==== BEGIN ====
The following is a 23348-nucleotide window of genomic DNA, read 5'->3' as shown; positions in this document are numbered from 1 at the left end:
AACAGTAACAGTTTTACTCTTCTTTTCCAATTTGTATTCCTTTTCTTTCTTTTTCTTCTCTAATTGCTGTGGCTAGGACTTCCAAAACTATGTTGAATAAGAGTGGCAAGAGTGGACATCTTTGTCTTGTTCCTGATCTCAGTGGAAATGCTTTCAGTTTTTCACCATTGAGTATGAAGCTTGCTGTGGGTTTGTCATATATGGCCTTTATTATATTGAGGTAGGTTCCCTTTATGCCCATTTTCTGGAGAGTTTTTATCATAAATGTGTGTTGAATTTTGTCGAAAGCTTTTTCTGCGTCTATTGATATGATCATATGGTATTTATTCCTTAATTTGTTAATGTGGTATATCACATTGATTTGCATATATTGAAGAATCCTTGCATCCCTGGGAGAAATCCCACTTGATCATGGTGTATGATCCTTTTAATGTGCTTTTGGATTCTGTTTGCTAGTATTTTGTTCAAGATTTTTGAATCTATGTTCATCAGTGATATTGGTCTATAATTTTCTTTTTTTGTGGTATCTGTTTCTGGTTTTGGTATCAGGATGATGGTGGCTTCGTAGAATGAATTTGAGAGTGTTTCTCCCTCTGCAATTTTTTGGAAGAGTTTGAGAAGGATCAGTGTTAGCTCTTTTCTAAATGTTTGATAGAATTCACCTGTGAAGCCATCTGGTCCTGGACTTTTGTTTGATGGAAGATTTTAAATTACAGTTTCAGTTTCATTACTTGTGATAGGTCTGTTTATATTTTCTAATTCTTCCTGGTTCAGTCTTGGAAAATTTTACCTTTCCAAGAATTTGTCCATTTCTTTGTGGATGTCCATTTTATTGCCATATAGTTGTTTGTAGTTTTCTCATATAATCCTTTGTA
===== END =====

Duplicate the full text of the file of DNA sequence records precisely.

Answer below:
The following is a 23348-nucleotide window of genomic DNA, read 5'->3' as shown; positions in this document are numbered from 1 at the left end:
AACAGTAACAGTTTTACTCTTCTTTTCCAATTTGTATTCCTTTTCTTTCTTTTTCTTCTCTAATTGCTGTGGCTAGGACTTCCAAAACTATGTTGAATAAGAGTGGCAAGAGTGGACATCTTTGTCTTGTTCCTGATCTCAGTGGAAATGCTTTCAGTTTTTCACCATTGAGTATGAAGCTTGCTGTGGGTTTGTCATATATGGCCTTTATTATATTGAGGTAGGTTCCCTTTATGCCCATTTTCTGGAGAGTTTTTATCATAAATGTGTGTTGAATTTTGTCGAAAGCTTTTTCTGCGTCTATTGATATGATCATATGGTATTTATTCCTTAATTTGTTAATGTGGTATATCACATTGATTTGCATATATTGAAGAATCCTTGCATCCCTGGGAGAAATCCCACTTGATCATGGTGTATGATCCTTTTAATGTGCTTTTGGATTCTGTTTGCTAGTATTTTGTTCAAGATTTTTGAATCTATGTTCATCAGTGATATTGGTCTATAATTTTCTTTTTTTGTGGTATCTGTTTCTGGTTTTGGTATCAGGATGATGGTGGCTTCGTAGAATGAATTTGAGAGTGTTTCTCCCTCTGCAATTTTTTGGAAGAGTTTGAGAAGGATCAGTGTTAGCTCTTTTCTAAATGTTTGATAGAATTCACCTGTGAAGCCATCTGGTCCTGGACTTTTGTTTGATGGAAGATTTTAAATTACAGTTTCAGTTTCATTACTTGTGATAGGTCTGTTTATATTTTCTAATTCTTCCTGGTTCAGTCTTGGAAAATTTTACCTTTCCAAGAATTTGTCCATTTCTTTGTGGATGTCCATTTTATTGCCATATAGTTGTTTGTAGTTTTCTCATATAATCCTTTGTA